How Creativity Can Backfire in the Workplace

Want to get a job or want to keep your job? There, that ought to cover just about everyone between the ages of 18 and 120.
As Obama and the rest of Washington draw up job plan after job plan, let’s make sure we do our part rather than waiting on the government to do their part; it may take them a while anyway.

I love being creative and coming up with the next  ‘new thing,’ being adventurous and trying those ‘new things’ out(, and just having fun. Yet, at times, you just have to get back to basics and follow the instructions. Here are a few…

To Get a Job:
  1. Research the company. Employers often ask questions to guage your interest level in the position and the company. No research, no interest, no job. Sorry Charlie, you just shot yourself in the foot.
  2. Follow the instructions. “Please fill this out and when you’re done, let me know,” the job screener says. Then why are you sitting there waiting for someone to call your name after you filled it out? You’ll probably hear something similar to “we’ll let you know” when they snatch away the clipboard you should’ve handed to the proctor. If you can’t follow very simple instructions at an interview, here is what an employer thinks: he doesn’t listen well. She won’t follow procedures. I can’t trust that person. Let’s not waste our time.
  3. Be real. Enjoy the interview, rather than dreading it. Show genuine interest in the company and the people who are interviewing you. Rule of thumb: you will always communicate proportionate to how you feel. Feel scared? That’s the way you’ll come across. Feel under qualified? They’ll smell it with every word you speak. Be you (unless you’re a hot mess, in which case, be on the lookout for people just like you in places you spend money and try to work there. You’ll fit right in).
To Keep Your Job:
  1. Listen to your boss. Listen to what he says. What he doesn’t say. Act accordingly.
  2. Keep your promises. If you’re not going to do it, or capable of doing it, don’t do it. If you say you’re going to do it, then do it. If you don’t know how to do it, but want to do it, then learn to do it.
  3. Take responsibility. Don’t blame others for your failures, but give others credit when you succeed. Ouch, that may seem painful and humbling. It is, but heck, you’ll still have a job and people will respect you for it.

Not a lot of creativity in those tidbids. It’ll come later after you have the trust and respect of your employers. Maybe then they’ll want to listen.

Dating Advice that Will Also Help Anyone in a Sales Career

While Sarah and I enjoyed a ‘Love Boat’ of sushi tonight, we couldn’t help but listen in on the conversation of the couple behind us.First date? Probably.

Possibly a set-up? Seems likely.

Will there be a second date? Not a chance.

Sarah pondered what it would be like if we just sat down and offered some basic advice. How brazen! Though we didn’t, we sure enjoyed discussing what we’d share.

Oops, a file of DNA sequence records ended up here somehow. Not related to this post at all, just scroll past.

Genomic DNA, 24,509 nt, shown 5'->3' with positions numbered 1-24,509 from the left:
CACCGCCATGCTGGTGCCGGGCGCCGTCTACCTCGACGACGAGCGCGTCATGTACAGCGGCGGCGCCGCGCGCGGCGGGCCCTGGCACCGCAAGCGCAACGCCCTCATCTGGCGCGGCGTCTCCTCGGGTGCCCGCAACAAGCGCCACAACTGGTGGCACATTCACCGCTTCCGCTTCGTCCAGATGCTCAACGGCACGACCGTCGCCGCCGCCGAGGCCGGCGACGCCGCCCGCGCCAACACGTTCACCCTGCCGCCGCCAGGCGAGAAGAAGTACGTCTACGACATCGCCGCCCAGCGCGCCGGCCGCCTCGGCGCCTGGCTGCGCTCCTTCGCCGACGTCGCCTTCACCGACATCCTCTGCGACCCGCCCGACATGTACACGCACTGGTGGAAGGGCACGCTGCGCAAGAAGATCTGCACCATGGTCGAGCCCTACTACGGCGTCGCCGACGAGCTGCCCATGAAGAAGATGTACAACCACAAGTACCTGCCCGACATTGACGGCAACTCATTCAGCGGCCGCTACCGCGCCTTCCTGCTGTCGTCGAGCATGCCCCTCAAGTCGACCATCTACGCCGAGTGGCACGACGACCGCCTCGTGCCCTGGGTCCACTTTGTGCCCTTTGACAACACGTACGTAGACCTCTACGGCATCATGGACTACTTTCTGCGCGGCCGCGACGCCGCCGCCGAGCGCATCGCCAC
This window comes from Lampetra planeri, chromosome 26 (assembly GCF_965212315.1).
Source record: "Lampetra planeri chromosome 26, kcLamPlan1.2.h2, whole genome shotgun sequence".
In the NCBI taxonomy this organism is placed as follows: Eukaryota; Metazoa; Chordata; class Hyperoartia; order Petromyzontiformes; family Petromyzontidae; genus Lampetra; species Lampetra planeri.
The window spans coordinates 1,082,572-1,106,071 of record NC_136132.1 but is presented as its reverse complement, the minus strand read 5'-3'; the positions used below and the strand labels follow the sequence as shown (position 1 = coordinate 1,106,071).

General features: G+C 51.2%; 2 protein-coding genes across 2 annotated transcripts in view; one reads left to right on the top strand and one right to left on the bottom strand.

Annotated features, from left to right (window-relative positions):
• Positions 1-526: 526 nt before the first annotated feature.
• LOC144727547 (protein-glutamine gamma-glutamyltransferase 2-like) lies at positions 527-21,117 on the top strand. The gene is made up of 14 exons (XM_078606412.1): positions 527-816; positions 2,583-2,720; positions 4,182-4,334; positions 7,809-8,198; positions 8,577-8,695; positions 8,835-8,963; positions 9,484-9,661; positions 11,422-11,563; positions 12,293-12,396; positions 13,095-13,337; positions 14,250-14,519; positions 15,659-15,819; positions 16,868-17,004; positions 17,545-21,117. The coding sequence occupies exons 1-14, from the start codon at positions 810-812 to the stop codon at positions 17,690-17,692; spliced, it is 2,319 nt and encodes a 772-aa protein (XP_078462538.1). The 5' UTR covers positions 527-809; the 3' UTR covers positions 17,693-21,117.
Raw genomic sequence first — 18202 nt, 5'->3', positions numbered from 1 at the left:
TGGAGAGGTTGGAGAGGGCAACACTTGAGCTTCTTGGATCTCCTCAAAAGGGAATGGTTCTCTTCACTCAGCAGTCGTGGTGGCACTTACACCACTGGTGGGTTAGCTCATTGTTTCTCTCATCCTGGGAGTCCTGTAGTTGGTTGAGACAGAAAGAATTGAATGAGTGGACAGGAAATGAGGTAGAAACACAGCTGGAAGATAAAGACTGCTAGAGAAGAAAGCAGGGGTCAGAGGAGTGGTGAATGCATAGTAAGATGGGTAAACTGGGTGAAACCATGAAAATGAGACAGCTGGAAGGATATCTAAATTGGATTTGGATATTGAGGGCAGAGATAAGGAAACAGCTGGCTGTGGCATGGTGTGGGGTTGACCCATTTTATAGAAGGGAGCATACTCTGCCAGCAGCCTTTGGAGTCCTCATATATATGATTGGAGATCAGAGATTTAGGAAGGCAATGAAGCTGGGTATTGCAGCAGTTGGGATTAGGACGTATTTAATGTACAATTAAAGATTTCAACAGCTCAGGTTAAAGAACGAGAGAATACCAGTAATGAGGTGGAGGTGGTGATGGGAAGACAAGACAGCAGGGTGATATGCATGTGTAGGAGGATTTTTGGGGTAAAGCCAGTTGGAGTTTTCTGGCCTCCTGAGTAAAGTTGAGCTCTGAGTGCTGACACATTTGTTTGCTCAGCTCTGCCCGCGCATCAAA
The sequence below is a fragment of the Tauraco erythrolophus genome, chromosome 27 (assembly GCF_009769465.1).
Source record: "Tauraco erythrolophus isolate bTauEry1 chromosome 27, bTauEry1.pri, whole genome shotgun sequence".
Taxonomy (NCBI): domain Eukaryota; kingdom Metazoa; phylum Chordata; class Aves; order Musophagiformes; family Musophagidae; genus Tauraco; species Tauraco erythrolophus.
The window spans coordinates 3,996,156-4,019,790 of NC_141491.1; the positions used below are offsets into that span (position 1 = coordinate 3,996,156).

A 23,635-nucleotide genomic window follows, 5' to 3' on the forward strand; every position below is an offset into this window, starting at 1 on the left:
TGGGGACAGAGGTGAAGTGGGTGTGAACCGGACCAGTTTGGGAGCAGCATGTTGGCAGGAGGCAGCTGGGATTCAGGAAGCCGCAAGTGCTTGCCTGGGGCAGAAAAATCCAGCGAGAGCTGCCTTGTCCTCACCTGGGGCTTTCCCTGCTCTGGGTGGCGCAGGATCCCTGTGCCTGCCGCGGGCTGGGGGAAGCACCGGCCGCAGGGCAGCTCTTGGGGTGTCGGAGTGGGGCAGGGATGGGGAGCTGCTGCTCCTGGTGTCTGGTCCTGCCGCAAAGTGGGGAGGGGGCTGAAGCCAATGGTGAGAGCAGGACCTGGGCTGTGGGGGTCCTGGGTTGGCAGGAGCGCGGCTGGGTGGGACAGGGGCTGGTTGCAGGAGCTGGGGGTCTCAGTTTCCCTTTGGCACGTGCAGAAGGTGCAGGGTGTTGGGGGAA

Ironically, I’d just finished training some sales reps the past week and quickly realized that the advice I would give this guy is nearly the same advice I’d toss out to sales reps.

  • 1. Ask a good question. Shut up. Listen. This guy would not. Stop. Talking. He was only interested in himself and learned nothing about his date. He’s probably going to blame his friends who set him up with such a loser of a woman because she didn’t kiss him goodnight. No dude, you don’t know how to sell. Sales application: if one is excellent at asking questions the customer will naturally want to buy your product. The salesperson then learns about what kind of person their customer is and thus, learns how they like to be treated and how they like to buy.
  •  2. What’s in it for Me? If you’re saying something (and remember, that’s probably not a good thing–see point one on asking questions) it better matter to your customer. Dude, she doesn’t care about how you can discern a truck’s gas mileage by smelling it’s fumes. Sales application: when doing your ‘pitch,’ make sure it’s something that is going to matter to your prospect. Stop spewing meaningless information. You’ll end up sounding just like Charlie Brown’s Teacher, and you’ll also end up not getting the sale.
  • 3. Differentiation. Your date, like a customer, can smell your slimy desperation breath loud and clear. How are you different from any other guy? What makes you stand out? Why would she pick you over the other guys with receding hairlines? No really… why? She would pick you because you’re the type of guy that she’s going to tell her girlfriends about.  “He’s amazing. He’s not like all the other losers. No, really Sharon. This one is different! He really listened to me. He also makes his own clothing. Now that’s a little weird, but at least he’s different.” Sales application: if you are like all the other peddlers on the street selling the same product, why would I buy it from you? I’d buy from you because you’re different. Simple rule of thumb: people do not like salespeople. Don’t be one. Be different. Be a person who likes people, finds problems, and gives advice for solutions if it’s needed.

Sadly, I don’t think these two are going to enter into a profitable relationship. She’s far too nice and he’s far too enamored of himself to show any real and genuine interest in her.

He lost the sale.